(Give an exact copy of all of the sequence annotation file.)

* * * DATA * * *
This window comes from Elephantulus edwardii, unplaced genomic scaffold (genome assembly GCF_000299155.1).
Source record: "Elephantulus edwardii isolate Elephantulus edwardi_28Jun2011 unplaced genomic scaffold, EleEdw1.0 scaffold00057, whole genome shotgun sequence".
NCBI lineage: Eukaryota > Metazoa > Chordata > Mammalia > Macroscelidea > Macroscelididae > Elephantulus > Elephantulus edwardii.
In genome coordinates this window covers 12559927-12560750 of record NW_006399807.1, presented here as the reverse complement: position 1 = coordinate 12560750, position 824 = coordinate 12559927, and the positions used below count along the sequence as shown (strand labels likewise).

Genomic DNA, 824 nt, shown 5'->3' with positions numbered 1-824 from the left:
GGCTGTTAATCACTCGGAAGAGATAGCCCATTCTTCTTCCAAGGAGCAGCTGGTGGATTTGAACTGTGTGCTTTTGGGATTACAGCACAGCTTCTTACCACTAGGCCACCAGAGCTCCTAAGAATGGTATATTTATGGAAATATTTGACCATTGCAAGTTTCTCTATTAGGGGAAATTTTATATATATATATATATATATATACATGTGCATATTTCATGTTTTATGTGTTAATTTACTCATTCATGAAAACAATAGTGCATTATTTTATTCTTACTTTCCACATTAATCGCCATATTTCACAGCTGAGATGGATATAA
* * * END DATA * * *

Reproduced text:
This window comes from Elephantulus edwardii, unplaced genomic scaffold (genome assembly GCF_000299155.1).
Source record: "Elephantulus edwardii isolate Elephantulus edwardi_28Jun2011 unplaced genomic scaffold, EleEdw1.0 scaffold00057, whole genome shotgun sequence".
NCBI lineage: Eukaryota > Metazoa > Chordata > Mammalia > Macroscelidea > Macroscelididae > Elephantulus > Elephantulus edwardii.
In genome coordinates this window covers 12559927-12560750 of record NW_006399807.1, presented here as the reverse complement: position 1 = coordinate 12560750, position 824 = coordinate 12559927, and the positions used below count along the sequence as shown (strand labels likewise).

Genomic DNA, 824 nt, shown 5'->3' with positions numbered 1-824 from the left:
GGCTGTTAATCACTCGGAAGAGATAGCCCATTCTTCTTCCAAGGAGCAGCTGGTGGATTTGAACTGTGTGCTTTTGGGATTACAGCACAGCTTCTTACCACTAGGCCACCAGAGCTCCTAAGAATGGTATATTTATGGAAATATTTGACCATTGCAAGTTTCTCTATTAGGGGAAATTTTATATATATATATATATATATATACATGTGCATATTTCATGTTTTATGTGTTAATTTACTCATTCATGAAAACAATAGTGCATTATTTTATTCTTACTTTCCACATTAATCGCCATATTTCACAGCTGAGATGGATATAA